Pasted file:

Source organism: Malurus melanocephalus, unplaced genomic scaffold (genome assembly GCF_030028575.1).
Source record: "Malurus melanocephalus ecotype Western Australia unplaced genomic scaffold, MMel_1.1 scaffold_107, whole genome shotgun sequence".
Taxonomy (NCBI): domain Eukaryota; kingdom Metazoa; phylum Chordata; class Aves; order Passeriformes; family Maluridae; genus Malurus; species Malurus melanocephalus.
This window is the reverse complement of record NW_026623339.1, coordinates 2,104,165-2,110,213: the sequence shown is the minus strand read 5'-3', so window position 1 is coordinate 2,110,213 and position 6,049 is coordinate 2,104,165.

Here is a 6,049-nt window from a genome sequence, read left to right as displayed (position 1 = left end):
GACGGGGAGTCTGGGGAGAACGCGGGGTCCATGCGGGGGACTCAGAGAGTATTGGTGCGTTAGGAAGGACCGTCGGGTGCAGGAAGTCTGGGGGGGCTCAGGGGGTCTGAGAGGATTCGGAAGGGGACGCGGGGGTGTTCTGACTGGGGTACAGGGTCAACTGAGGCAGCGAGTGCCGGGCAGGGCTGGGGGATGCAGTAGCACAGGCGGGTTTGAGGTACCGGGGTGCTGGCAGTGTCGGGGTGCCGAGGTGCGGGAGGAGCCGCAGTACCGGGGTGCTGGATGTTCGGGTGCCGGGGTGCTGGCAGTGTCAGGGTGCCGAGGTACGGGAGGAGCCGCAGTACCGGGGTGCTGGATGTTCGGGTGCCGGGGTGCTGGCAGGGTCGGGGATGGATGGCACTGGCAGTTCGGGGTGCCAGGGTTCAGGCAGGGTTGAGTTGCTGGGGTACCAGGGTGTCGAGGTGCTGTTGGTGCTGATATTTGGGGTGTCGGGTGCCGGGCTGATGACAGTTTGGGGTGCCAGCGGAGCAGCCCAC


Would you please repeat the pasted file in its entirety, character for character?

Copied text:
Source organism: Malurus melanocephalus, unplaced genomic scaffold (genome assembly GCF_030028575.1).
Source record: "Malurus melanocephalus ecotype Western Australia unplaced genomic scaffold, MMel_1.1 scaffold_107, whole genome shotgun sequence".
Taxonomy (NCBI): domain Eukaryota; kingdom Metazoa; phylum Chordata; class Aves; order Passeriformes; family Maluridae; genus Malurus; species Malurus melanocephalus.
This window is the reverse complement of record NW_026623339.1, coordinates 2,104,165-2,110,213: the sequence shown is the minus strand read 5'-3', so window position 1 is coordinate 2,110,213 and position 6,049 is coordinate 2,104,165.

Here is a 6,049-nt window from a genome sequence, read left to right as displayed (position 1 = left end):
GACGGGGAGTCTGGGGAGAACGCGGGGTCCATGCGGGGGACTCAGAGAGTATTGGTGCGTTAGGAAGGACCGTCGGGTGCAGGAAGTCTGGGGGGGCTCAGGGGGTCTGAGAGGATTCGGAAGGGGACGCGGGGGTGTTCTGACTGGGGTACAGGGTCAACTGAGGCAGCGAGTGCCGGGCAGGGCTGGGGGATGCAGTAGCACAGGCGGGTTTGAGGTACCGGGGTGCTGGCAGTGTCGGGGTGCCGAGGTGCGGGAGGAGCCGCAGTACCGGGGTGCTGGATGTTCGGGTGCCGGGGTGCTGGCAGTGTCAGGGTGCCGAGGTACGGGAGGAGCCGCAGTACCGGGGTGCTGGATGTTCGGGTGCCGGGGTGCTGGCAGGGTCGGGGATGGATGGCACTGGCAGTTCGGGGTGCCAGGGTTCAGGCAGGGTTGAGTTGCTGGGGTACCAGGGTGTCGAGGTGCTGTTGGTGCTGATATTTGGGGTGTCGGGTGCCGGGCTGATGACAGTTTGGGGTGCCAGCGGAGCAGCCCAC